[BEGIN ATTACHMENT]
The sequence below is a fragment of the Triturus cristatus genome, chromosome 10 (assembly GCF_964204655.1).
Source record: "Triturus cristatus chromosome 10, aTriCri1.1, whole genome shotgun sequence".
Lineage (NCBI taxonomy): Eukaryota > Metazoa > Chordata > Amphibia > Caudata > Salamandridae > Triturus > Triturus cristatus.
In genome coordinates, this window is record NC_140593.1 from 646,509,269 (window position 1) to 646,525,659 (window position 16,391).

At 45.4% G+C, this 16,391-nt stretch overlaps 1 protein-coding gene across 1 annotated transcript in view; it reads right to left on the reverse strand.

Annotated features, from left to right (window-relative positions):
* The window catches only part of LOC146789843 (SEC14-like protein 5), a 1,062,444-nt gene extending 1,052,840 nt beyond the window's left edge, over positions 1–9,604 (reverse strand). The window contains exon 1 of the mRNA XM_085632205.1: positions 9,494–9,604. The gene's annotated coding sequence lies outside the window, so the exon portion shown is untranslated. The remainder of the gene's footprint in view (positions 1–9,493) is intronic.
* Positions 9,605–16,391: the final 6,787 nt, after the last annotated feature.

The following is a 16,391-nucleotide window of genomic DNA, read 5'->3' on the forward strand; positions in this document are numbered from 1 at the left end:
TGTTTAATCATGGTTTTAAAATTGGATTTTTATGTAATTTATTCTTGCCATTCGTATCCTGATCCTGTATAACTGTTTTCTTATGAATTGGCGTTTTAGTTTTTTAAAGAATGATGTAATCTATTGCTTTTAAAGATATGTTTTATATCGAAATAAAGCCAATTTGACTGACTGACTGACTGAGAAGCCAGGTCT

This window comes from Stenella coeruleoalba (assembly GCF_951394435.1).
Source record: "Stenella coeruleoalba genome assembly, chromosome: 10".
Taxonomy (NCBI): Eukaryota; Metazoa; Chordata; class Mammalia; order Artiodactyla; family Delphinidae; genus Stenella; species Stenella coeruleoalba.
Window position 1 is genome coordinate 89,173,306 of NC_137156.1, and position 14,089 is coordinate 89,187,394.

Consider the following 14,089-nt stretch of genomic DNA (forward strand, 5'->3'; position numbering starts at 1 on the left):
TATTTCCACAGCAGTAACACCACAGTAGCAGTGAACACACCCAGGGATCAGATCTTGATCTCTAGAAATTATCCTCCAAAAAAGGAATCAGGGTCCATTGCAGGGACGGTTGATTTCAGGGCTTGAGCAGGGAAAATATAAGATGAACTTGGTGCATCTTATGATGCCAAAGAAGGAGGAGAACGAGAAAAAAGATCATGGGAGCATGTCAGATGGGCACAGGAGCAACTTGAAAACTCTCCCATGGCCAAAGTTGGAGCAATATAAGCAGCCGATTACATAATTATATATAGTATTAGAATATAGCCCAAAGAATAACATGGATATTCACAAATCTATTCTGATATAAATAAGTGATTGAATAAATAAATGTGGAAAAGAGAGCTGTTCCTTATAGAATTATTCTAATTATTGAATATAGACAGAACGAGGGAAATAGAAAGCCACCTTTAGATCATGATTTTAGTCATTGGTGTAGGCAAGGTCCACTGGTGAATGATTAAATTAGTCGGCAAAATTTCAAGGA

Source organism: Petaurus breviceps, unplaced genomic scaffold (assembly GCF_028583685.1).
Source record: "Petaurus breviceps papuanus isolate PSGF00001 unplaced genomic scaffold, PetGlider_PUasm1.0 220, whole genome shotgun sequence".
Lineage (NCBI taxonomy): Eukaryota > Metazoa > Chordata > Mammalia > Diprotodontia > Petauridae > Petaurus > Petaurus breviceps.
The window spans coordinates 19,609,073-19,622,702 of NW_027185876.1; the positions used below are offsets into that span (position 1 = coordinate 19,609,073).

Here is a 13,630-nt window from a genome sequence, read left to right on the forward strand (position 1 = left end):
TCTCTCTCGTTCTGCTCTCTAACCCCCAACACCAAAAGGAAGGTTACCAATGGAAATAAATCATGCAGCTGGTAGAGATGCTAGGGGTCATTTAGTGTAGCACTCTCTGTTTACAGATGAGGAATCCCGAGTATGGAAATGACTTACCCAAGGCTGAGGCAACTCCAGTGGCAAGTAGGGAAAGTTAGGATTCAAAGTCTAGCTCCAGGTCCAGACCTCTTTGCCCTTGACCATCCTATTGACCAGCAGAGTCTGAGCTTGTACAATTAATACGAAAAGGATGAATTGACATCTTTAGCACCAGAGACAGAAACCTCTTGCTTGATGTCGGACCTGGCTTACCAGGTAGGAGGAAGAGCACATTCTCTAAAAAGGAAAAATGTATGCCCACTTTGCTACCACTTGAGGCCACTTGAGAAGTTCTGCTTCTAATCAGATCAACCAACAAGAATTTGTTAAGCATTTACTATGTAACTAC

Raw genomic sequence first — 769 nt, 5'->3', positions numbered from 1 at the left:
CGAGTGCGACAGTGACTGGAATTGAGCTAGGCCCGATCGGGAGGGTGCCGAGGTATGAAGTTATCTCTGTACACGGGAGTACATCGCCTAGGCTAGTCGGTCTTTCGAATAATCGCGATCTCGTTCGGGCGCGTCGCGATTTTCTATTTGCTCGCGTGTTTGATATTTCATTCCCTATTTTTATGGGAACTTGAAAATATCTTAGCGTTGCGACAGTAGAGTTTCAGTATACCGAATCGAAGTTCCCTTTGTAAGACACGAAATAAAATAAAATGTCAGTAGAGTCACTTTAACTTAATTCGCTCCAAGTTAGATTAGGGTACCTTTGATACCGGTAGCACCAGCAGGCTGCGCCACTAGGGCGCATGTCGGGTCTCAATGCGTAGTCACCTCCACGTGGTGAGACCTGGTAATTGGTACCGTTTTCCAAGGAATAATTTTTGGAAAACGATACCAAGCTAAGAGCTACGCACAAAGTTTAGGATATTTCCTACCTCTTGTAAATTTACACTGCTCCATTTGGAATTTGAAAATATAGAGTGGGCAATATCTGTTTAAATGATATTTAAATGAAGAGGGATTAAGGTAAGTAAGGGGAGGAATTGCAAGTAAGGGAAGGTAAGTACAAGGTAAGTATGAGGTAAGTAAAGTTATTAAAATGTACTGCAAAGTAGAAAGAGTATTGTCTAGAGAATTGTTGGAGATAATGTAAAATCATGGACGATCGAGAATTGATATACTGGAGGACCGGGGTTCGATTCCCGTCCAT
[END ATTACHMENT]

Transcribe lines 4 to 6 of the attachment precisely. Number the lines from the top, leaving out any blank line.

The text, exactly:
In genome coordinates, this window is record NC_140593.1 from 646,509,269 (window position 1) to 646,525,659 (window position 16,391).

At 45.4% G+C, this 16,391-nt stretch overlaps 1 protein-coding gene across 1 annotated transcript in view; it reads right to left on the reverse strand.

Annotated features, from left to right (window-relative positions):